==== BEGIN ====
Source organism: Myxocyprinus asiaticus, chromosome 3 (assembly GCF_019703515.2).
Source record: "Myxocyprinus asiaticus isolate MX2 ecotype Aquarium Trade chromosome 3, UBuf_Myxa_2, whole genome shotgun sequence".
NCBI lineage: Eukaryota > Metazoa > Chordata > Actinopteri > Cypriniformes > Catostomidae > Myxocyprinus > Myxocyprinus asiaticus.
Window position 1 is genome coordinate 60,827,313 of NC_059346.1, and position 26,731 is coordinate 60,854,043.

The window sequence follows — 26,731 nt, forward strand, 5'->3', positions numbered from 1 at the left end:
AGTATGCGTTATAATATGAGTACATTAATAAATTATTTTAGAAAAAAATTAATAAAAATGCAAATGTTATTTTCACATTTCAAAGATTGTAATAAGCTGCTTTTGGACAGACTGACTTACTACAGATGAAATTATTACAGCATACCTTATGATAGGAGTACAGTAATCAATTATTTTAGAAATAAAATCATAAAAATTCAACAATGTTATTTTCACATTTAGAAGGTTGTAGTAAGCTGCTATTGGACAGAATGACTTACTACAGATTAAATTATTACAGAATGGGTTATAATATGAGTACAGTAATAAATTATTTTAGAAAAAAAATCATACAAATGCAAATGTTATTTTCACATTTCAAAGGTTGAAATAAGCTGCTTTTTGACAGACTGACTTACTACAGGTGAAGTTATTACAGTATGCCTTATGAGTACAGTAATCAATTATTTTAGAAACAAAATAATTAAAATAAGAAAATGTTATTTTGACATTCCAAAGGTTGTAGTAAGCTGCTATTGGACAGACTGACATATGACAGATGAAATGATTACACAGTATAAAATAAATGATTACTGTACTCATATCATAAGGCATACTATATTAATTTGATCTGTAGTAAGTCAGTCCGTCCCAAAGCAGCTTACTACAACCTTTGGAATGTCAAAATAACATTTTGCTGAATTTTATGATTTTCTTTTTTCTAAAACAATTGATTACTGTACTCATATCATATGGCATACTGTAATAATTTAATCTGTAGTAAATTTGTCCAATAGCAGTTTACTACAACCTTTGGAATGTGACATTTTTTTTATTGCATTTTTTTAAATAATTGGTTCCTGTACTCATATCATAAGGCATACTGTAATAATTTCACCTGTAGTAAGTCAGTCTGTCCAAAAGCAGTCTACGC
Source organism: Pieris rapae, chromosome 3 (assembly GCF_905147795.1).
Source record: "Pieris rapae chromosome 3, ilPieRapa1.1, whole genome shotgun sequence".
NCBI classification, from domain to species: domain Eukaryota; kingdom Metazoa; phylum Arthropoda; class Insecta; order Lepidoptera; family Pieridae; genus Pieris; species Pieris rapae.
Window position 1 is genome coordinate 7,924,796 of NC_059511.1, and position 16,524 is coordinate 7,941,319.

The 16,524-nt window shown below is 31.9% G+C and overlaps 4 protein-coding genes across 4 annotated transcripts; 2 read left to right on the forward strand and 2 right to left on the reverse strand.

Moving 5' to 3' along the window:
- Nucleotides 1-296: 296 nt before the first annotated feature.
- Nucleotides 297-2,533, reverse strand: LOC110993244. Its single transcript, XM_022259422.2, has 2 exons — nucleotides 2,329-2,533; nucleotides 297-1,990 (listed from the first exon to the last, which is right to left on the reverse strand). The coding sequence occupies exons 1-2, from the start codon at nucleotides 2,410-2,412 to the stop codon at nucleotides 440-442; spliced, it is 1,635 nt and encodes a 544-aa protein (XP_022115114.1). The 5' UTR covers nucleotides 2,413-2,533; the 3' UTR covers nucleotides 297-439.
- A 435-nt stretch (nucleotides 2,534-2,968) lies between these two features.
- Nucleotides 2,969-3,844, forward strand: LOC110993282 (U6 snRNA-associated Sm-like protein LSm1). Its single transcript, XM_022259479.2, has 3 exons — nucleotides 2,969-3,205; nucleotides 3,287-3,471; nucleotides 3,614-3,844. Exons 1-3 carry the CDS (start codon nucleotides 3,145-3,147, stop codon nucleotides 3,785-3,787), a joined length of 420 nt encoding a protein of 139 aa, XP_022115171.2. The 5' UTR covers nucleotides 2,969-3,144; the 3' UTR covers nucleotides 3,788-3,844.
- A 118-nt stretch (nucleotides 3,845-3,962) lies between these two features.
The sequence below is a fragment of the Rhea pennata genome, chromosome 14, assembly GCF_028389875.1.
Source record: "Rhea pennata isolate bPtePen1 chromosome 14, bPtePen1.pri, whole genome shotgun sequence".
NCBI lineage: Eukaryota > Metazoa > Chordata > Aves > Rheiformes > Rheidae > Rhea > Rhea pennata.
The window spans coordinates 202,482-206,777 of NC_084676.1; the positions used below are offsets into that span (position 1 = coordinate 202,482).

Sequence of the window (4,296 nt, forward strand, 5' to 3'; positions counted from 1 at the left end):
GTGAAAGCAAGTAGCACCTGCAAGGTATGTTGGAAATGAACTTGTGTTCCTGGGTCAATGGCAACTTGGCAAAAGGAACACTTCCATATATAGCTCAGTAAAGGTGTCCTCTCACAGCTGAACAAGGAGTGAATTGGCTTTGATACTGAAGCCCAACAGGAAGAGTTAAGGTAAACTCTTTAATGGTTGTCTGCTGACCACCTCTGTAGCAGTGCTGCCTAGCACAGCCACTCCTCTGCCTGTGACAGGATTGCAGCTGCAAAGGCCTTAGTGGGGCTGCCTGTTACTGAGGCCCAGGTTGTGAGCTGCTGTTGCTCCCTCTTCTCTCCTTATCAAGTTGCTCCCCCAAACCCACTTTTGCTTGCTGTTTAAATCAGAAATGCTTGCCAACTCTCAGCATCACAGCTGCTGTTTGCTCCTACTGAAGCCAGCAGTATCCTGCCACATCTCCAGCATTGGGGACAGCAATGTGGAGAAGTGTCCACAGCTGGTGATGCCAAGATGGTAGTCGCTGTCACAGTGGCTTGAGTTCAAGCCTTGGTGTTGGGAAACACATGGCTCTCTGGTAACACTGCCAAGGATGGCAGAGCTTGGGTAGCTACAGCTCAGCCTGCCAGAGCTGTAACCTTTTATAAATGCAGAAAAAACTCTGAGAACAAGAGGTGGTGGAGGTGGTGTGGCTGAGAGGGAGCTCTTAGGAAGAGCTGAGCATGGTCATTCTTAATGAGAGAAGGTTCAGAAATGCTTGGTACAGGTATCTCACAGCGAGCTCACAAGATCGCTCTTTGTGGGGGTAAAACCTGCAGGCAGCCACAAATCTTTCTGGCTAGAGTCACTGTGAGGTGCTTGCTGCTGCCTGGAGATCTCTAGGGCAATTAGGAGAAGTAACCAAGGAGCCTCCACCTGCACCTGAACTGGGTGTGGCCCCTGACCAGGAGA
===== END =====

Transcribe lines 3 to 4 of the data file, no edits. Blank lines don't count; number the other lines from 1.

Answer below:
NCBI lineage: Eukaryota > Metazoa > Chordata > Actinopteri > Cypriniformes > Catostomidae > Myxocyprinus > Myxocyprinus asiaticus.
Window position 1 is genome coordinate 60,827,313 of NC_059346.1, and position 26,731 is coordinate 60,854,043.